Disappearing Crop Acreage
USDA’S Prospective Plantings Report issued Thursday shows total acres planted to principal crops in the U.S. will total 318 million acres. That’s a decline of more than 1 million acres from last year.
For the first time since 1983, soybean acreage will top corn acreage. USDA projects farmers will plant 89 million acres of soybeans and 88 million acres of corn. Both of those estimates are lower than last year’s acreage.
“There were some crops that had some stronger returns than corn and soybeans [last year]. That starts with obviously the cotton situation in the south where we saw more acreage from last year and even in rice production in the south,” says Professor Chris Hurt, agricultural economist at Purdue University.
Cotton plantings are expected to reach 13.5 million acres, up 7% from a year ago. USDA analysts expect rice plantings to reach 2.7 million acres, a 9% rise. In Arkansas, the nation’s largest rice producing state, USDA expects rice acreage to grow by 170,000 acres to 1.3 million acres.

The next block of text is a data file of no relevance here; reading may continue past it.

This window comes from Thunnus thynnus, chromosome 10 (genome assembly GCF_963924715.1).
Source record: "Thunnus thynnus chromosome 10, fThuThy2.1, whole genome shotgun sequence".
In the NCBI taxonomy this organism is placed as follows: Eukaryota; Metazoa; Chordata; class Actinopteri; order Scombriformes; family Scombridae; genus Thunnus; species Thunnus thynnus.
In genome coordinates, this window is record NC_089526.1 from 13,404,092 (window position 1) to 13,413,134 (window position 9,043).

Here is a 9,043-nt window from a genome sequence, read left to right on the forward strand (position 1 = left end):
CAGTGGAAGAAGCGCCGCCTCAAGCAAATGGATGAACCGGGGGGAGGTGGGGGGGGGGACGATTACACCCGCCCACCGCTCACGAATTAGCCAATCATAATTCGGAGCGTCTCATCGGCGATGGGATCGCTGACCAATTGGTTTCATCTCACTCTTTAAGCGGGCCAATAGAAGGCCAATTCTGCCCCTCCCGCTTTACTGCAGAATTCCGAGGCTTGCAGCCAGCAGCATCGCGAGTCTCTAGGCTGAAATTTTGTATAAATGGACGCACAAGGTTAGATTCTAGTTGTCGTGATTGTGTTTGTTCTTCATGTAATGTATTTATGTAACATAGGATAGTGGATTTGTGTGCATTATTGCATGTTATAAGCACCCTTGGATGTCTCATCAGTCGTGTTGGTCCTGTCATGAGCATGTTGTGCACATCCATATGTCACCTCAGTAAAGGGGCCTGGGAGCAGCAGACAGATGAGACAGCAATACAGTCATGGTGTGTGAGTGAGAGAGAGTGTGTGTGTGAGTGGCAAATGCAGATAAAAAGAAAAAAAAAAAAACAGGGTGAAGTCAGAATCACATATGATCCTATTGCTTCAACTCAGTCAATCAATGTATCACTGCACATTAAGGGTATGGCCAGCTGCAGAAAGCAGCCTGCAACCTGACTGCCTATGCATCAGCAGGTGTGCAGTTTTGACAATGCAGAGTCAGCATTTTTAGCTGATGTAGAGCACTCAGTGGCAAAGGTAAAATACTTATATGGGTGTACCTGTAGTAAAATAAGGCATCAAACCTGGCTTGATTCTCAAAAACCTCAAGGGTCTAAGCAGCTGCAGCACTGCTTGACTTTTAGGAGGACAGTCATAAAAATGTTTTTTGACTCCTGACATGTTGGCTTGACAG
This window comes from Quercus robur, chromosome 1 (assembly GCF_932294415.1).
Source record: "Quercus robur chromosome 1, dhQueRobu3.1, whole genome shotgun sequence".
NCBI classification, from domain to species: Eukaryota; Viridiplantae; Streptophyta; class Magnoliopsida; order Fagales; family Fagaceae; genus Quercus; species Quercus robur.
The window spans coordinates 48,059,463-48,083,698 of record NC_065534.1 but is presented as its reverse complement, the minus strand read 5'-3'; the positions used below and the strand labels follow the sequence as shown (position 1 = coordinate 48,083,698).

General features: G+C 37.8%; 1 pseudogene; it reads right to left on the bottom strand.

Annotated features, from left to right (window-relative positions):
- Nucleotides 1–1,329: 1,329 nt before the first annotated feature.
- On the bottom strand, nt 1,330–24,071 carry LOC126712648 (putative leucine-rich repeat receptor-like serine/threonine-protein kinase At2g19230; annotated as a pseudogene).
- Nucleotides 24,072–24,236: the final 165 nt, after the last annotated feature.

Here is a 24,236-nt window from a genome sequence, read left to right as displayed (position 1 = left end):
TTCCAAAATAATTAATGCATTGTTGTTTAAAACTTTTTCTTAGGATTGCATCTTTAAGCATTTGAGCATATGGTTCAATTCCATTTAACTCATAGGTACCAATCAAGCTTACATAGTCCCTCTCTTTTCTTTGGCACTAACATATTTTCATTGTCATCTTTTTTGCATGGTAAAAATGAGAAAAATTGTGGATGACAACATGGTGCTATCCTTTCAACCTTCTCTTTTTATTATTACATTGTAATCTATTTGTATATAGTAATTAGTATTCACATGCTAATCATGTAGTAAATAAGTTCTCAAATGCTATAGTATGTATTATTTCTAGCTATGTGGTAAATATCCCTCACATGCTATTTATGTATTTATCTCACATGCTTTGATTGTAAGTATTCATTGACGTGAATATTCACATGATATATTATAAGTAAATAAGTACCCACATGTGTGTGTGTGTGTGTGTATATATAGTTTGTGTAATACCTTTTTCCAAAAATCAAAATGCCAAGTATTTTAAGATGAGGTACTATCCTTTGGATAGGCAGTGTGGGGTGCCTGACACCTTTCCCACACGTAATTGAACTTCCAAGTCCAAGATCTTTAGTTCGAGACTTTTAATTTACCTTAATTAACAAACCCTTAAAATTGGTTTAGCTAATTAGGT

“Unless rains push us extremely late, our early rice intended acres won’t change much,” says Jarrod Hardke, extension rice agronomist for the Division of Agriculture at the University of Arkansas.
USDA is estimating all-wheat acres are up 3% from last year, pegging 47.3 million acres.
Hurt sees other factors in the land battle, something he calls â€˜discouraged out. “We’re talking about very marginal land that producers don’t believe they can even get a return that will cover their variable costs of putting seed, fertilizer and chemicals into that crop,” explained Hurt.
Hurt says that move doesn’t reflect a lot of acreage in the U.S., but the country has seen over the past several years a return to a long-term average of losing about a million acres from the crop base each year.